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Socioeconomic inequalities in health and the use of healthcare services in Catalonia: analysis of the individual data of 7.5 million residents
  1. Guillem López-Casasnovas1,2
  1. 1Center for Research in Health and Economics (CRES), Pompeu Fabra University, Barcelona, Spain
  2. 2Department of Economics and Business, Pompeu Fabra University, Barcelona, Spain
  1. Correspondence to Professor Guillem López-Casasnovas, Department of Economics, Universitat Pompeu Fabra & Barcelona Graduate School of Economics (BGSE), Barcelona 08005, Spain; guillem.lopez{at}upf.edu

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Social protection systems are related to each community’s culture. In most of the developed countries with welfare systems, healthcare provides universal access to their population. Despite its achievements, the main concern today of public health systems is financial sustainability. The challenge results from the fact that most of the health systems are very set in their ways and do not seem much prepared to answer the upcoming challenges in healthcare. Specifically, health systems might be ill-pepared to implement the interventions likely to be required to fight against the inequity that will result from those future developments. This forces to rethink our systems and to direct universalism to a greater extent towards the most needy, fragile population that have been left behind by the economic crisis and may suffer loss of access to some innovations in healthcare.

This is particularly the case of the Spanish system. This does not seem prepared to prioritise services and set proper population targets to show resilience to the consequences of future technological and economic changes. In Catalonia, a wealthy region in Spain,1 despite rather good health outcomes for a reasonable healthcare expenditure, in terms of equality, the gap in socioeconomic inequalities has already increased during the last decades, first by immigration, driven by the economic boom, followed by unemployment caused by the economic crisis. They have generated new vulnerable groups (unemployed, children and elderly). In addition, some proposals from the former Spanish conservative government to change the terms of access to universal health services to pursue fiscal deficit control2 may make things worse.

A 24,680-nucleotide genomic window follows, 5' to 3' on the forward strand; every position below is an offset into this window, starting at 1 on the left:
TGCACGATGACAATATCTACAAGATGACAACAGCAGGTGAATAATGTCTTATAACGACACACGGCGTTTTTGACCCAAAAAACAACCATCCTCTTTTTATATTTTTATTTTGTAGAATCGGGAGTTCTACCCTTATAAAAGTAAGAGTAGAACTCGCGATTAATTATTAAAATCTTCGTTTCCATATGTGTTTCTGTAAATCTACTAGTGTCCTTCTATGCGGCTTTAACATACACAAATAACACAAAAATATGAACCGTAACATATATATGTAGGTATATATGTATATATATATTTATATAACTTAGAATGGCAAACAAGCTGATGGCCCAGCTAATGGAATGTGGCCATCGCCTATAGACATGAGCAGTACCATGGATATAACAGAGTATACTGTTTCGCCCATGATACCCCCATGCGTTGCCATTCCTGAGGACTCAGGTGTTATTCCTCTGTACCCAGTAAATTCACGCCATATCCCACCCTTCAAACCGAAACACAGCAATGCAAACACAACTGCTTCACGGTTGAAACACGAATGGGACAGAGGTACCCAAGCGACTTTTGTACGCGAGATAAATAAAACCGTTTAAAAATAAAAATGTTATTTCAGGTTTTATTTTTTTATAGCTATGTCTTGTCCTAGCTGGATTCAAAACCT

The economic consequences of the past crisis overlap with problems related to technological innovation and pressures on utilisation of the health system, emerging further issues on equity. We know that in order to face them, the old universalism of the …

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